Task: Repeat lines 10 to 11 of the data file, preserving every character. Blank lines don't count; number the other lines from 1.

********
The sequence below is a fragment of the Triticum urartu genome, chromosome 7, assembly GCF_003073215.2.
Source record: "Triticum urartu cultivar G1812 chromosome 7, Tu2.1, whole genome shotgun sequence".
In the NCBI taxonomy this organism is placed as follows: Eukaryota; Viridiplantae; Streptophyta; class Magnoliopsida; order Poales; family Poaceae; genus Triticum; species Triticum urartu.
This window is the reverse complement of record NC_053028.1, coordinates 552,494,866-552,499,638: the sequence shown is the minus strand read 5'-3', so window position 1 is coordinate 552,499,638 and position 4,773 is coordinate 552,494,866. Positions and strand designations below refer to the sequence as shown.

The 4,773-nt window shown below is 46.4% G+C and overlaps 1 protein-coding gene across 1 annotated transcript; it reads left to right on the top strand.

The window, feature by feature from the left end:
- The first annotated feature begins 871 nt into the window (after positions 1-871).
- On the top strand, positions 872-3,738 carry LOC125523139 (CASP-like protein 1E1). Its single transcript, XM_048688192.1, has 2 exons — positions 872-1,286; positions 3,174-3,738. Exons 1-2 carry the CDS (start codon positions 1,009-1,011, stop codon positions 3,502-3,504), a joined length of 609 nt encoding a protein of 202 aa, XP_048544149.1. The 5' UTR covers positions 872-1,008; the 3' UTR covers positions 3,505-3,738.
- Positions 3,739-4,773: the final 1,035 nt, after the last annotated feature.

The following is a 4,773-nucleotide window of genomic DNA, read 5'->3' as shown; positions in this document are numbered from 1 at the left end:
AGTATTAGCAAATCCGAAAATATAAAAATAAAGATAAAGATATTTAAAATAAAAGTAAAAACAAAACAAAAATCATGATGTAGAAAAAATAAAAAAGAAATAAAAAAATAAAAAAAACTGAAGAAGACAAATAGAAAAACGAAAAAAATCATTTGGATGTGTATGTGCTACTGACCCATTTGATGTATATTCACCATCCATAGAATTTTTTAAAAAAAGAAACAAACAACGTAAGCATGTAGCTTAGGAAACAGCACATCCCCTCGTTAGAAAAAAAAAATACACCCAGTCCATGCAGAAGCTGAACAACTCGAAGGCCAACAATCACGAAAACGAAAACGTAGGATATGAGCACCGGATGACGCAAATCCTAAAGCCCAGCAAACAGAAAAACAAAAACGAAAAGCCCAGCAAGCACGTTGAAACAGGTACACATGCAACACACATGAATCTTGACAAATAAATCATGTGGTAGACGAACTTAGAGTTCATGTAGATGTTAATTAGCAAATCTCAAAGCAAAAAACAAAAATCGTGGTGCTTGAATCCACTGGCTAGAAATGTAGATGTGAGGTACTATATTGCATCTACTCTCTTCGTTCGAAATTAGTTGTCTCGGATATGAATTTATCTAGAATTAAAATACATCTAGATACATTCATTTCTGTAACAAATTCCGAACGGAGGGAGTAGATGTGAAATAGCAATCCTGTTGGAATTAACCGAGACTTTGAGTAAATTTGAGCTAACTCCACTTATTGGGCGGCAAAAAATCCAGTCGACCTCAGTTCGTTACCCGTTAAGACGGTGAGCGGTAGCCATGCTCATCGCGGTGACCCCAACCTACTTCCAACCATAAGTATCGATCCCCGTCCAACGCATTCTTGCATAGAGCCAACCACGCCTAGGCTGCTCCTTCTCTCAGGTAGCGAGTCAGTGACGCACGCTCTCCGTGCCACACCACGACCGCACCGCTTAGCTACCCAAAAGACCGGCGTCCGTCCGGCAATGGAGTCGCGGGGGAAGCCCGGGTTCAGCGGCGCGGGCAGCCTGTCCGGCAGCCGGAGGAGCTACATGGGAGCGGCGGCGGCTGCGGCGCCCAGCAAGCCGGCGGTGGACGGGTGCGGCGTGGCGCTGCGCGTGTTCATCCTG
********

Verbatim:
The following is a 4,773-nucleotide window of genomic DNA, read 5'->3' as shown; positions in this document are numbered from 1 at the left end:
AGTATTAGCAAATCCGAAAATATAAAAATAAAGATAAAGATATTTAAAATAAAAGTAAAAACAAAACAAAAATCATGATGTAGAAAAAATAAAAAAGAAATAAAAAAATAAAAAAAACTGAAGAAGACAAATAGAAAAACGAAAAAAATCATTTGGATGTGTATGTGCTACTGACCCATTTGATGTATATTCACCATCCATAGAATTTTTTAAAAAAAGAAACAAACAACGTAAGCATGTAGCTTAGGAAACAGCACATCCCCTCGTTAGAAAAAAAAAATACACCCAGTCCATGCAGAAGCTGAACAACTCGAAGGCCAACAATCACGAAAACGAAAACGTAGGATATGAGCACCGGATGACGCAAATCCTAAAGCCCAGCAAACAGAAAAACAAAAACGAAAAGCCCAGCAAGCACGTTGAAACAGGTACACATGCAACACACATGAATCTTGACAAATAAATCATGTGGTAGACGAACTTAGAGTTCATGTAGATGTTAATTAGCAAATCTCAAAGCAAAAAACAAAAATCGTGGTGCTTGAATCCACTGGCTAGAAATGTAGATGTGAGGTACTATATTGCATCTACTCTCTTCGTTCGAAATTAGTTGTCTCGGATATGAATTTATCTAGAATTAAAATACATCTAGATACATTCATTTCTGTAACAAATTCCGAACGGAGGGAGTAGATGTGAAATAGCAATCCTGTTGGAATTAACCGAGACTTTGAGTAAATTTGAGCTAACTCCACTTATTGGGCGGCAAAAAATCCAGTCGACCTCAGTTCGTTACCCGTTAAGACGGTGAGCGGTAGCCATGCTCATCGCGGTGACCCCAACCTACTTCCAACCATAAGTATCGATCCCCGTCCAACGCATTCTTGCATAGAGCCAACCACGCCTAGGCTGCTCCTTCTCTCAGGTAGCGAGTCAGTGACGCACGCTCTCCGTGCCACACCACGACCGCACCGCTTAGCTACCCAAAAGACCGGCGTCCGTCCGGCAATGGAGTCGCGGGGGAAGCCCGGGTTCAGCGGCGCGGGCAGCCTGTCCGGCAGCCGGAGGAGCTACATGGGAGCGGCGGCGGCTGCGGCGCCCAGCAAGCCGGCGGTGGACGGGTGCGGCGTGGCGCTGCGCGTGTTCATCCTG